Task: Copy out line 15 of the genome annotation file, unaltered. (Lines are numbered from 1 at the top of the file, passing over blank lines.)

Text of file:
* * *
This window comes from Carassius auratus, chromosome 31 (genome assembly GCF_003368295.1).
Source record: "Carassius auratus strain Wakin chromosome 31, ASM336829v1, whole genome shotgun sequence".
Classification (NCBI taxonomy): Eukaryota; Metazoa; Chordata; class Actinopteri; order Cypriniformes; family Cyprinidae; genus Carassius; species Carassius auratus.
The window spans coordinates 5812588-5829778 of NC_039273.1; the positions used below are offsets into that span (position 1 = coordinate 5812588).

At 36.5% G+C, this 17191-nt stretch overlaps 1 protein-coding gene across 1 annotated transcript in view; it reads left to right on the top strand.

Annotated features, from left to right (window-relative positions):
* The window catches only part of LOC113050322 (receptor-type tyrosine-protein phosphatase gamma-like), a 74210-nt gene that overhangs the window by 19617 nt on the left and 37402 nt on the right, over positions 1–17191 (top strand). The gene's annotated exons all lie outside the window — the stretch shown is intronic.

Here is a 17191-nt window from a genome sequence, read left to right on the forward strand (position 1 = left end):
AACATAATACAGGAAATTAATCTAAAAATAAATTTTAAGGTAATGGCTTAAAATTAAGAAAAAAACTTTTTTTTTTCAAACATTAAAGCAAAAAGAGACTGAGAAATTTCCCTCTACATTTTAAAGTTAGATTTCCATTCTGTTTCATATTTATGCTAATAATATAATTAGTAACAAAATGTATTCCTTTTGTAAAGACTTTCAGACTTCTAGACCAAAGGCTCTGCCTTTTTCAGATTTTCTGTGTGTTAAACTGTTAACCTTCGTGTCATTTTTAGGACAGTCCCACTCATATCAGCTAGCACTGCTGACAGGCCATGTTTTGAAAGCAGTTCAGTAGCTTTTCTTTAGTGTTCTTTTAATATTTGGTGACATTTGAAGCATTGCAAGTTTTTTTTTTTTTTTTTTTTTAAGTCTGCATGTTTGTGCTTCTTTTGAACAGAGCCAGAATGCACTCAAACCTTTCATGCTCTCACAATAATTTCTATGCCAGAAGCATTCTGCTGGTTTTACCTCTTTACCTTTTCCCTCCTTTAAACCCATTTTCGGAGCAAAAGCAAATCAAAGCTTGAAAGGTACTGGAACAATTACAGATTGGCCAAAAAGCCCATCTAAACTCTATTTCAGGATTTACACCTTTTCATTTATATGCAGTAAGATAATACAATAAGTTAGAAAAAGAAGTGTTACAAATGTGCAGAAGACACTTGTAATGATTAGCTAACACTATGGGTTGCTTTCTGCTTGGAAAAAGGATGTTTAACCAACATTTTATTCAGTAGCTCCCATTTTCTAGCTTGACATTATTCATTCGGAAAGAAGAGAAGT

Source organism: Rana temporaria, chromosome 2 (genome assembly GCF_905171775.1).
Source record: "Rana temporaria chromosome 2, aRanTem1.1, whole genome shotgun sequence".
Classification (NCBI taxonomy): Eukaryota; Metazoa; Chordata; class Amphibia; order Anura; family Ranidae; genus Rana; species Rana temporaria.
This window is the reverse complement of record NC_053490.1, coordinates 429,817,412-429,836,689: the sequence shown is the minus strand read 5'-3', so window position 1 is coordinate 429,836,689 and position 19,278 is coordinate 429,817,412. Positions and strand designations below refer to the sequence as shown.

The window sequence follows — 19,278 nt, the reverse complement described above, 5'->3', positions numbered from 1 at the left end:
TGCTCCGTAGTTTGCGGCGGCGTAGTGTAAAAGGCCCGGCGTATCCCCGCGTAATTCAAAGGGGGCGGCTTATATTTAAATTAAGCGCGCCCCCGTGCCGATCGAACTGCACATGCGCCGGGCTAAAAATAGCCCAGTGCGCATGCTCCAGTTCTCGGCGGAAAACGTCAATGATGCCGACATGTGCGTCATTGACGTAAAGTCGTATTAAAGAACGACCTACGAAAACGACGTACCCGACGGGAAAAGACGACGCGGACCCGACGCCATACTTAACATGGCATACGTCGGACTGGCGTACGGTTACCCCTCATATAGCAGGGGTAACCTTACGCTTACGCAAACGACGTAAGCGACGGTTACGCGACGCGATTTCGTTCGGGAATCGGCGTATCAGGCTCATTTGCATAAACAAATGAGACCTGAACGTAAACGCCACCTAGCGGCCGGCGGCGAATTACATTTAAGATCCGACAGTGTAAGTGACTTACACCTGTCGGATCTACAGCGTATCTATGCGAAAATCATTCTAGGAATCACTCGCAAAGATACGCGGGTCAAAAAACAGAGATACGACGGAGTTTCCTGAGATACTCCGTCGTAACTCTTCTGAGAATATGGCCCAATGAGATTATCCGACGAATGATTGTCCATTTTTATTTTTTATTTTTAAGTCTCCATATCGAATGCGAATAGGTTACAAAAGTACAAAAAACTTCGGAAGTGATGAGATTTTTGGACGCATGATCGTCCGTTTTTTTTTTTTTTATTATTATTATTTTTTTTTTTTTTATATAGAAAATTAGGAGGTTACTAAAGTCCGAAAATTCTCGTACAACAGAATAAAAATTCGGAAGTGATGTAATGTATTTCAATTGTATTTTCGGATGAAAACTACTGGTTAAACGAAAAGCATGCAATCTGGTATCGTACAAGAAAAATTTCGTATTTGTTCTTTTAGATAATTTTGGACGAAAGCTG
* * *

TGCTCCGTAGTTTGCGGCGGCGTAGTGTAAAAGGCCCGGCGTATCCCCGCGTAATTCAAAGGGGGCGGCTTATATTTAAATTAAGCGCGCCCCCGTGCCGATCGAACTGCACATGCGCCGGGCTAAAAATAGCCCAGTGCGCATGCTCCAGTTCTCGGCGGAAAACGTCAATGATGCCGACATGTGCGTCATTGACGTAAAGTCGTATTAAAGAACGACCTACGAAAACGACGTACCCGACGGGAAAAGACGACGCGGACCCGACGCCATACTTAACATGGCATACGTCGGACTGGCGTACGGTTACCCCTCATATAGCAGGGGTAACCTTACGCTTACGCAAACGACGTAAGCGACGGTTACGCGACGCGATTTCGTTCGGGAATCGGCGTATCAGGCTCATTTGCATAAACAAATGAGACCTGAACGTAAACGCCACCTAGCGGCCGGCGGCGAATTACATTTAAGATCCGACAGTGTAAGTGACTTACACCTGTCGGATCTACAGCGTATCTATGCGAAAATCATTCTAGGAATCACTCGCAAAGATACGCGGGTCAAAAAACAGAGATACGACGGAGTTTCCTGAGATACTCCGTCGTAACTCTTCTGAGAATATGGCCCAATGAGATTATCCGACGAATGATTGTCCATTTTTATTTTTTATTTTTAAGTCTCCATATCGAATGCGAATAGGTTACAAAAGTACAAAAAACTTCGGAAGTGATGAGATTTTTGGACGCATGATCGTCCGTTTTTTTTTTTTTTATTATTATTATTTTTTTTTTTTTTATATAGAAAATTAGGAGGTTACTAAAGTCCGAAAATTCTCGTACAACAGAATAAAAATTCGGAAGTGATGTAATGTATTTCAATTGTATTTTCGGATGAAAACTACTGGTTAAACGAAAAGCATGCAATCTGGTATCGTACAAGAAAAATTTCGTATTTGTTCTTTTAGATAATTTTGGACGAAAGCTG